by Dr Airdre Grant
THE woman from the Gold Coast looked at me with concern. "How did you go in the flood?" she asked. "It's been tough," I said. "I know," she commiserated. "In the cyclone it rained so much I had to take water out of my pool, not once but twice!" I didn't know what to say.
People deal with challenges in different ways. The response in Lismore has been nothing short of impressive. For days council workers have toiled, clearing the streets of the piles of sodden former businesses and lifestyles. The recovery centres are in full swing. This is a time when social media works for the greater good and it has been alive with offers of help. Our town is pulling through, better and stronger than ever.
It is as if Lismore has had a giant de-cluttering. The amount of flood damaged stuff that has been chucked is incredible. The pearl in the mud is the huge opportunity to refresh and revitalise. But it's hard work and there has been emotional toll. I have found myself to be thin-skinned, tetchy. When a friend from the city rang and asked gaily: "Did I drive my Chevy to the levy?" I found I had no capacity for that misjudged frivolity. It's been big. It is only now that things are calming down. After the physical work of cleaning out and repair, there is now time for the emotional work of simply getting over it. Helping others goes a long way towards lifting the spirit. The Lismore Helping Hands and after-flood clean-up has been going gang busters on Facebook. Murwillumbah and Coraki are also working like crazy to rebuild. SCU is doing heaps to help businesses get back on track. It's a group effort.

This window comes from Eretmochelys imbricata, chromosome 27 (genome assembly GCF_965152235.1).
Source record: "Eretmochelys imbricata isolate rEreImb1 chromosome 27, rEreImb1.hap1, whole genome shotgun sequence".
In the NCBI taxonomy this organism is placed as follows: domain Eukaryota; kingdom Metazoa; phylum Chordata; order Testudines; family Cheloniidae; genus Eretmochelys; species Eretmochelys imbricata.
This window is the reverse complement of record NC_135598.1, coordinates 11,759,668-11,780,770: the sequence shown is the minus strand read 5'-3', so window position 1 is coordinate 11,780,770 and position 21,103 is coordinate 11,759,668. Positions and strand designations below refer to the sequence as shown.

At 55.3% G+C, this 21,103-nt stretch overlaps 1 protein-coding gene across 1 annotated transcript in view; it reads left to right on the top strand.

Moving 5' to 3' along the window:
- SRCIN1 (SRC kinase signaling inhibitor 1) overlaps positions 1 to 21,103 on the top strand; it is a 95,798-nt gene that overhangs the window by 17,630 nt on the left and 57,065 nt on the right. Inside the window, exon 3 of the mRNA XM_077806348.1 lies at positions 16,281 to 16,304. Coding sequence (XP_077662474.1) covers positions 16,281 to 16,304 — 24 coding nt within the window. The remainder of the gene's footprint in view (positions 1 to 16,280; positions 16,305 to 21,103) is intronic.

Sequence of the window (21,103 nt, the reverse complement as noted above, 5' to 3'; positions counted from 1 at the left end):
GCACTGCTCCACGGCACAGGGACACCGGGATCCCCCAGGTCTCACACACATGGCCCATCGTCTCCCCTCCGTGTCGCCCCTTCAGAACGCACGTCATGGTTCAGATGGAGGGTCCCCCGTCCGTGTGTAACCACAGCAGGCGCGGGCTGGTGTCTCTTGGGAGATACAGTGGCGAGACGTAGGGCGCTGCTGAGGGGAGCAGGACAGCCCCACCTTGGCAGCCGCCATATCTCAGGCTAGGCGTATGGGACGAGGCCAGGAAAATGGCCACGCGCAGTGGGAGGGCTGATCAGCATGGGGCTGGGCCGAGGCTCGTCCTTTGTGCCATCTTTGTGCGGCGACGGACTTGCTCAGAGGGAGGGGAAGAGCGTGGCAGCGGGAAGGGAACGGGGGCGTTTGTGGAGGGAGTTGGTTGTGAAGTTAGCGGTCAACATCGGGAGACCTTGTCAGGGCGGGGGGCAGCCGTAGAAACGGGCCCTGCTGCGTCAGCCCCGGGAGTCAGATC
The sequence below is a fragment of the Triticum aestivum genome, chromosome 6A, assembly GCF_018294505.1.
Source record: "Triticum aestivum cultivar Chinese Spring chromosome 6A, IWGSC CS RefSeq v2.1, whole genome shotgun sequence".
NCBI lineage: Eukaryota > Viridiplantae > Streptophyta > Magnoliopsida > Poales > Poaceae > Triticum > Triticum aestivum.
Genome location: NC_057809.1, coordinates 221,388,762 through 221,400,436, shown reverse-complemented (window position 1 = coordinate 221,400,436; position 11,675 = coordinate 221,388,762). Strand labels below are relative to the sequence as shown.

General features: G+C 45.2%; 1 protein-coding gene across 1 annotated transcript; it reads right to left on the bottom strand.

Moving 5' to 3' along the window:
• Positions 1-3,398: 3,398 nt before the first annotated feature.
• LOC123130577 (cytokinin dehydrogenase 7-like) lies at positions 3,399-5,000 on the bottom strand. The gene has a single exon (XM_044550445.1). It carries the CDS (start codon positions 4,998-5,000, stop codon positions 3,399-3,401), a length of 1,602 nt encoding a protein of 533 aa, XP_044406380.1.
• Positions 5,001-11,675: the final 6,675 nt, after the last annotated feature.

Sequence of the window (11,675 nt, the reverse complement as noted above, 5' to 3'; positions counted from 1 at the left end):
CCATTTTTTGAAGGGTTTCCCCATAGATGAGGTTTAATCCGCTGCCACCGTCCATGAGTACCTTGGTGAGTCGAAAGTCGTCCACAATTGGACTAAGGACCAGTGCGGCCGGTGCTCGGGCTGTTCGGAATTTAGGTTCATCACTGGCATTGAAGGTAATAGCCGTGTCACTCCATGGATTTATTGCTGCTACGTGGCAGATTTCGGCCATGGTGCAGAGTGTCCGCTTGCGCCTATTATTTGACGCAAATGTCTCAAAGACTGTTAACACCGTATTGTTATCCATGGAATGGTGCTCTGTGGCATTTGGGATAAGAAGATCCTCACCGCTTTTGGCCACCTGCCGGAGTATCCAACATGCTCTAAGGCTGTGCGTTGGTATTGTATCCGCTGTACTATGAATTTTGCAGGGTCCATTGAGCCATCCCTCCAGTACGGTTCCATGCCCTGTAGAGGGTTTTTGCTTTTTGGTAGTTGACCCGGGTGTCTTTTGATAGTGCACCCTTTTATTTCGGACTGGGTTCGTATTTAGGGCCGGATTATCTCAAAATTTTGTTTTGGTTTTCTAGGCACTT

As for the Gold Coast woman and her overflowing pool ... her insensitivity challenged my resolution to be well behaved at all times. Remarks like that test my never deep reservoirs of patience.